I work at an engineering/research firm (as engineer/researcher), and I make a lot of figures for reports and presentations. My usual workflow uses Illustrator and InDesign (and matlab): I make graphs in matlab, export them to illustrator where I will add labels and/or diagrams where needed, and then place the linked .ai file into the InDesign document. I have no formal training in graphics design or any of the tools I use, so all I know is what I have learned over the last few years after switching to them from MS Office and latex.

However, I often find myself unsure what I should do in InDesign and what I should do in Illustrator. I might have some graph or image, and I want to add text labels to various parts of the graph. I find it easier to do this all in Illustrator, but then after adding it into Indesign I find that the graph doesn't quite fit that way because the labels make it too bulky. Then I have to go back to Illustrator, move around the labels, guestimate where it will fit better, and then update the Indesign links. This then repeats until I am done.

Because of this, it can sometimes be tempting to just make the labels in InDesign instead, but then it can get harder to keep track of changes later (I might update the graph because some data changes or we decide we need to add something else), and then I am stuck with the fact that now my Indesign labels need to be redone.

In other words, Is there some way for me to make parts of an Illustrator image editable in Indesign? Or is there some better general workflow to deal with this?

2 Answers 2


It really all comes down to the actual artwork.

There are times where I add labels within Illustrator to artwork. And there are just as many times when adding labels in InDesign is actually more efficient due to changes/placement.

It really all comes down to what works best for you for a particular project. There's no "right" or "wrong" way with this as long as output is correct.

If labels are easily created in InDesign and circumvent the need to constantly alter and guess with the AI artwork, then add labels in InDesign. You can always group the labels with the AI art in InDesign so it's still seen as one object within InDesign. Note that even grouped, if the linked AI file changes, ID will still update that portion of any group. But labels may be easier to edit. You can double-click groups in InDesign to edit individual objects within the group.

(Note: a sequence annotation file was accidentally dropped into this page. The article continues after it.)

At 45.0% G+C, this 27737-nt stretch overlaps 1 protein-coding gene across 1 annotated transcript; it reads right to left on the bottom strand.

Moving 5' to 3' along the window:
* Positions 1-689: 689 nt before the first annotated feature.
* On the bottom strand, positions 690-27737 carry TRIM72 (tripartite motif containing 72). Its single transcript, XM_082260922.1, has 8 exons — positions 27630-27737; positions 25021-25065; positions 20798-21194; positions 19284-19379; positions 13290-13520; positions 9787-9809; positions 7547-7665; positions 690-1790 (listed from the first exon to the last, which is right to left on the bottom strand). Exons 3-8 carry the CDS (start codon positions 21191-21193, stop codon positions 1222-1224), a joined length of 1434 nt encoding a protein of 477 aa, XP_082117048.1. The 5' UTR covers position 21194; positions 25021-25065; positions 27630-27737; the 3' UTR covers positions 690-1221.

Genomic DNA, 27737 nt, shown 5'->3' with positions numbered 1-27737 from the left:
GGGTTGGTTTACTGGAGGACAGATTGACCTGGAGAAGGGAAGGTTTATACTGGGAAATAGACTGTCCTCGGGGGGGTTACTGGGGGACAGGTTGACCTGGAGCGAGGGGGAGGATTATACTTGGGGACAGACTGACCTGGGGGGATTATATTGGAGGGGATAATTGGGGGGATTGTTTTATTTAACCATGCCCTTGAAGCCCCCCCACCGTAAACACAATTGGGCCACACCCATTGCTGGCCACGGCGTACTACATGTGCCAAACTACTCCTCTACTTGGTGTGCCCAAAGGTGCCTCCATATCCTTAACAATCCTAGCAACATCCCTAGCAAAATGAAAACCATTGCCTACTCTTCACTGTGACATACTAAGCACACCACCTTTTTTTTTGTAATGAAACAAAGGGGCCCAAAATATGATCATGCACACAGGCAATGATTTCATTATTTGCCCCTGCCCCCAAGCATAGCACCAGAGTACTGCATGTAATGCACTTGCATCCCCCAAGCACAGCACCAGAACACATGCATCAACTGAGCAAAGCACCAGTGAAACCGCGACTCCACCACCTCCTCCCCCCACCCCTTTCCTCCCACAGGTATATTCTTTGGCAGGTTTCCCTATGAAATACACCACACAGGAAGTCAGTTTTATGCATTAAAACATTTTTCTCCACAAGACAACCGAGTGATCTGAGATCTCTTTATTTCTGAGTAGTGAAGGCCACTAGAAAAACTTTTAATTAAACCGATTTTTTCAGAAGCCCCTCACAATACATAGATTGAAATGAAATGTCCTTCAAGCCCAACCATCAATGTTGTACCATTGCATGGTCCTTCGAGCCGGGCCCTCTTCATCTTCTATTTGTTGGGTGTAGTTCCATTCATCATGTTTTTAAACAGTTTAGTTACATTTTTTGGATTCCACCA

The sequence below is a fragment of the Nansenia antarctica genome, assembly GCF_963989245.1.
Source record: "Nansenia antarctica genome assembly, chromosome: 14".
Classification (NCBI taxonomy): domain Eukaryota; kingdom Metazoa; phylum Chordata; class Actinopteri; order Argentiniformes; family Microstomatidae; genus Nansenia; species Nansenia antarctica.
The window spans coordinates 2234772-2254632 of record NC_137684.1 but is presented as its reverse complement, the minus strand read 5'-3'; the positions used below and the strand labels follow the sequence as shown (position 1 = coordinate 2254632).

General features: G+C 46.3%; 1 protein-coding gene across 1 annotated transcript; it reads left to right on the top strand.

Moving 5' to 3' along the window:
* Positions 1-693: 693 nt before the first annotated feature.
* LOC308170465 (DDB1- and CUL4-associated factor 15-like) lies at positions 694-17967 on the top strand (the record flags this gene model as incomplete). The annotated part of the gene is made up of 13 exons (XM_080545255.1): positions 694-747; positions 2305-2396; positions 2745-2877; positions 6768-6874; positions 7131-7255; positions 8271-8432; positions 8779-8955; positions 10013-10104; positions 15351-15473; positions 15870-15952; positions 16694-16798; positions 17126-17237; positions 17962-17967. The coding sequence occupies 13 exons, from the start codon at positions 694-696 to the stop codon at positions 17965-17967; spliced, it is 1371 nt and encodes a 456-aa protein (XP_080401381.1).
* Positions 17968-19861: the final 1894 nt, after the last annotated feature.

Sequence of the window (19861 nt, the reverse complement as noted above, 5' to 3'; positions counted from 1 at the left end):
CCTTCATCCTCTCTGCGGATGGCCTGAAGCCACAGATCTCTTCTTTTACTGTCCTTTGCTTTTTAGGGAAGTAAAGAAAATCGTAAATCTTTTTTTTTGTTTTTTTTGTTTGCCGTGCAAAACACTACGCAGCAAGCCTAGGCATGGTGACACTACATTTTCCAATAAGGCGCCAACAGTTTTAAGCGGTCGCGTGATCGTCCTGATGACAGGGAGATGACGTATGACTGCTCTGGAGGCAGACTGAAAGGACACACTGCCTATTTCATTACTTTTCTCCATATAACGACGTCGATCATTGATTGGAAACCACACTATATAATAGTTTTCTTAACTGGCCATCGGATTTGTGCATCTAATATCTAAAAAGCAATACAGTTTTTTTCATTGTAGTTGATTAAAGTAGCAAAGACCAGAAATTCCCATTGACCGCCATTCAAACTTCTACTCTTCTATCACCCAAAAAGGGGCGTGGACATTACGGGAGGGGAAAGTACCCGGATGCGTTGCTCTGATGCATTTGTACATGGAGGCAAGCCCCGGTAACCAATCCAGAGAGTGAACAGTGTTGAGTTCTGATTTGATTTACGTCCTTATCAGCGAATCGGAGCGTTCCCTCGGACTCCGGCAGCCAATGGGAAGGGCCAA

While you can certainly copy/paste from AI to ID and retain vectors. I tend to avoid that method because I'd rather retain figures as separate linked files in case of later changes. But that's merely my preference. There's no technical reason copying and pasting vector art between the two applications is a problem. That is unless the artwork is rather intricate and detailed. InDesign may, at times, have issues with overly complex vector pasting.


The workflow you do is the right one, the only problem I see is that you must be very careful when placing the graphic in InDesign and adjust it to don't affect the text size. By just fitting the AI graphic in InDesign can provoque all the images with different text sizes.

There are some tricks you can use:

  • For simple vector diagrams or graphs, instead of label them in Illustrator, just copy the vector image and paste it in InDesign. With this you keep the vector quality, you can always modify the place of each element, color, etc. and use the same InDesign text styles for all different labels.
  • If copying/pasting is not possible, you can make a temporary PDF from the InDesign page layout, place it in the Illustrator file as a template layer and make the graphics and labels. Then just hide the template layer, save it and update the link in InDesign. I use to do this for covers when I need to put InDesign elements but the background is an AI illustration to adjust it according the layout.
  • I thought the right way to do things was to place the illustrator file into indesign because this way I keep the link, and thus when I change the file in illustrator, I get the updated file in indesign too?
    – Joren Vaes
    Jun 20, 2019 at 10:52
  • That's right, my answer is an alternative, if you copy/paste in InDesign you can forget about the Illustrator file and linking images forever and work directly in your layout page (only simple graphics). The second option is just a workaround to fit the AI illustration into the InDesign layout, but keeping the Illustrator file linked.
    – user120647
    Jun 20, 2019 at 10:56

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